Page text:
Australian rare earths miner Lynas Corp (ASX: LYC) is considering initial ore processing in the home country, where its Mount Weld mine is located, as Malaysia has stepped up pressure on the company to fulfill new, tougher requirements to have its processing licence renewed.
Malaysian Prime Minister Mahathir Mohamad said on Friday that parties interested in buying Lynas had agreed to extract radioactive waste from the ore extracted in Western Australia before being imported to the processing plant in the Southeast Asian country.
The minister said even Lynas could continue to operate in the country as long as raw materials coming to Malaysia were “cleaned.”
Lynas, one of the world’s main suppliers of rare earths outside China, said on Monday it was seeking clarification from Malaysia, but that it was open to processing materials closer to its Australian mine.
“We see value in operating alternative cracking and leaching processing close to our resource,” it said in a statement.
The company, which last month declined a A$1.5 billion takeover offer by Wesfarmers, said it had long been considering building new processing facilities as part of expansion plans and to reduce risks from potential regulatory changes in Malaysia.
This is not the first time the miner’s six-year-old facility — known as the Lynas Advance Material Plant (LAMP) — is the cause of tension between Kuala Lumpur and the Sydney-based miner.
LAMP was the centre of relentless attacks from environmental groups and local residents while under construction in 2012. They feared about the impact the low-level radioactive waste the refinery generates could have on the health of those living nearby, and to the environment.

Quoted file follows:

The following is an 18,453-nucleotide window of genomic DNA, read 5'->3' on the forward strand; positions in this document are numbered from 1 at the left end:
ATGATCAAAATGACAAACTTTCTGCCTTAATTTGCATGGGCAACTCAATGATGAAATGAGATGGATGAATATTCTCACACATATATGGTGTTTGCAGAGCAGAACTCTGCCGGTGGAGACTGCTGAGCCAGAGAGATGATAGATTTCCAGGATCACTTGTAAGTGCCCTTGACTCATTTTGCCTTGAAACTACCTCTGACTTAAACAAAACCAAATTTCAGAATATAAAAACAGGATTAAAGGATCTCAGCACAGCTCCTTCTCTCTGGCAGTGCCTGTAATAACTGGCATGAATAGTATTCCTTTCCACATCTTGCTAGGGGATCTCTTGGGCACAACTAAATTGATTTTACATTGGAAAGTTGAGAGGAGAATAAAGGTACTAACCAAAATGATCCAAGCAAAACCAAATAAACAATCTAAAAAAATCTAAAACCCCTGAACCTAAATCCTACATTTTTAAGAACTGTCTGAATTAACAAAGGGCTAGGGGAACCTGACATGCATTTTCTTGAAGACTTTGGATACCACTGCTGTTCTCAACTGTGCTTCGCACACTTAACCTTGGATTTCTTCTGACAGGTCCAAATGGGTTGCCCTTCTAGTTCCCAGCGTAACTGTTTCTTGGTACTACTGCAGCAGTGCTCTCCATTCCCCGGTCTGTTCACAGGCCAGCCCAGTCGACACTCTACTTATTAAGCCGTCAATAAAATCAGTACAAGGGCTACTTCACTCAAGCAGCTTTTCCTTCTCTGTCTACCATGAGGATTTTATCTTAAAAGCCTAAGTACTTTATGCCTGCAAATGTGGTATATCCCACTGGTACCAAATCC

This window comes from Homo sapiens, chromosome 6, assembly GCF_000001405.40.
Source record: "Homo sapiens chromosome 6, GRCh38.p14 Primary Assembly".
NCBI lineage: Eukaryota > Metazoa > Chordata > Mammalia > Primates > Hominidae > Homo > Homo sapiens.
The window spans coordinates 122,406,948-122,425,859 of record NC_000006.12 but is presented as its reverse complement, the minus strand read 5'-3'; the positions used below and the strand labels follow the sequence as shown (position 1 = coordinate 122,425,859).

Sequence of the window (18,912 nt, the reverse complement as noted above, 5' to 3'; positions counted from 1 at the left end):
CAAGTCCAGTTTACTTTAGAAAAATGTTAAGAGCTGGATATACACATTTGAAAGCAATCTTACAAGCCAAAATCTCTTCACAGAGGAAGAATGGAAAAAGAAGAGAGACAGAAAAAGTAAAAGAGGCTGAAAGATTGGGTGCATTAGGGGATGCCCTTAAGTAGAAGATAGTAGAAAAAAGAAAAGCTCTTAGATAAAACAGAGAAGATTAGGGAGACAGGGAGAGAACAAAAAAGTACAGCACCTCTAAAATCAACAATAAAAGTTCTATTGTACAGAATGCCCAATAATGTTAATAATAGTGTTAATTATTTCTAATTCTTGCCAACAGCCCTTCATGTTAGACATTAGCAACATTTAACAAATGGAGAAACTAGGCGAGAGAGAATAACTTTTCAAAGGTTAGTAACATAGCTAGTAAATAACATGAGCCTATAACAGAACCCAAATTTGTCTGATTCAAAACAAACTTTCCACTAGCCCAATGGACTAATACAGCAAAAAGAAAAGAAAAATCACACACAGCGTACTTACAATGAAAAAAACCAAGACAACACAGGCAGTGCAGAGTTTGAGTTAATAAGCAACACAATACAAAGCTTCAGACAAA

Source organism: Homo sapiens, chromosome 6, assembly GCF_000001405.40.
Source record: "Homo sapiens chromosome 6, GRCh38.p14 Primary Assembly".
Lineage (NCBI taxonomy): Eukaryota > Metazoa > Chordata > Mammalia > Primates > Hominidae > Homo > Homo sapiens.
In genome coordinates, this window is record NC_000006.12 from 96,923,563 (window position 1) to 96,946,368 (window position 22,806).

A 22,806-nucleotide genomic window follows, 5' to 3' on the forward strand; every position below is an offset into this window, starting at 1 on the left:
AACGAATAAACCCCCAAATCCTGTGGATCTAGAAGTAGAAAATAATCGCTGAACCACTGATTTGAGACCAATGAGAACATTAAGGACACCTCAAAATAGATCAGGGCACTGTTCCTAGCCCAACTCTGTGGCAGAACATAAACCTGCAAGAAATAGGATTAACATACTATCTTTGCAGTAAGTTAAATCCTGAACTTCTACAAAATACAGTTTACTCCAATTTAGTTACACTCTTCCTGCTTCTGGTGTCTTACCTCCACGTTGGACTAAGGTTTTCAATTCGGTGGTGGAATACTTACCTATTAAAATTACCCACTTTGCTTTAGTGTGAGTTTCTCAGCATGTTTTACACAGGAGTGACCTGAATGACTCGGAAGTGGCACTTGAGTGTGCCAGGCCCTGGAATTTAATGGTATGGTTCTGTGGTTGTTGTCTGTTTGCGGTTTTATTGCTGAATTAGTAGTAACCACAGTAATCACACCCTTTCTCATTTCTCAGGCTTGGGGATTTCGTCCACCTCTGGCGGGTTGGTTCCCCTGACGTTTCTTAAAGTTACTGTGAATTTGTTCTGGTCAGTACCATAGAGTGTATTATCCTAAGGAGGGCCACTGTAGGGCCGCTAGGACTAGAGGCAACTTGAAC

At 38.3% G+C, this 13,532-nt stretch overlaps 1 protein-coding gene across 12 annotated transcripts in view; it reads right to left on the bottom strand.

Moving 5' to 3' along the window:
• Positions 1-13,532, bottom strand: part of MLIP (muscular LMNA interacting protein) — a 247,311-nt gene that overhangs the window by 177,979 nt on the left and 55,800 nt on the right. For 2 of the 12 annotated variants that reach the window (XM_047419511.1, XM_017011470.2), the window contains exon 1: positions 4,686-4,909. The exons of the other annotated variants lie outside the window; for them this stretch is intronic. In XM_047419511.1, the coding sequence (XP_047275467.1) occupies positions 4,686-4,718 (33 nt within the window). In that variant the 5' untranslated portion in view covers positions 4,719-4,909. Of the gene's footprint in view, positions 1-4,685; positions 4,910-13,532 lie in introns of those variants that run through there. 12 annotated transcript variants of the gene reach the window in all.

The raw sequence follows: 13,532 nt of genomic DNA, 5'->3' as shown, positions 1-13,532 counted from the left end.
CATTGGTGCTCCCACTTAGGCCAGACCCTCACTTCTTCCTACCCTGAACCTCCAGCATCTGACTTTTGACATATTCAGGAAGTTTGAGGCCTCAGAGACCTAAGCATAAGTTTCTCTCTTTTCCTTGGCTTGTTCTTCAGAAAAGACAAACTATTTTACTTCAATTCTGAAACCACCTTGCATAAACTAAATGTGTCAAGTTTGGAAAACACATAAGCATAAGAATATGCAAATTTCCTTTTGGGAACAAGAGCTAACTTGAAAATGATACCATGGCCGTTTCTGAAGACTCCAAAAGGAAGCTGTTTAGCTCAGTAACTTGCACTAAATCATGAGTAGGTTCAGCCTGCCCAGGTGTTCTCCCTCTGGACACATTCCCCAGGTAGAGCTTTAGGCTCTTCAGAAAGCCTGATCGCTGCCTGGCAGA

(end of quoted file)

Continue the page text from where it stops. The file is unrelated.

Scrutiny escalated last year, with Kuala Lumpur setting a committee to review Lynas’ operations. The company’s chief executive and managing director, Amanda Lacaze raised concerns about the impartiality of a couple of committee members, as both are known for being long time opponents of having the refinery located in Malaysia.
In December, the country ordered Lynas to remove 450,000 tonnes of radioactive waste stockpiled at its processing plant by Sept. 2., when the company’s licence is up for renewal.
Lynas, however, revealed earlier this year that it would not be able to comply with such demand by the given deadline.
Despite the challenges, the company’s Japanese lenders, Japan Australia Rare Earths, had affirmed their support for Lynas and its management team, it said on Monday.
Lynas shares closed at A$2.12, up nearly 30% since the Wesfarmers bid, but still less than half what they were worth a year ago, when they were trading at A$2.45 a piece.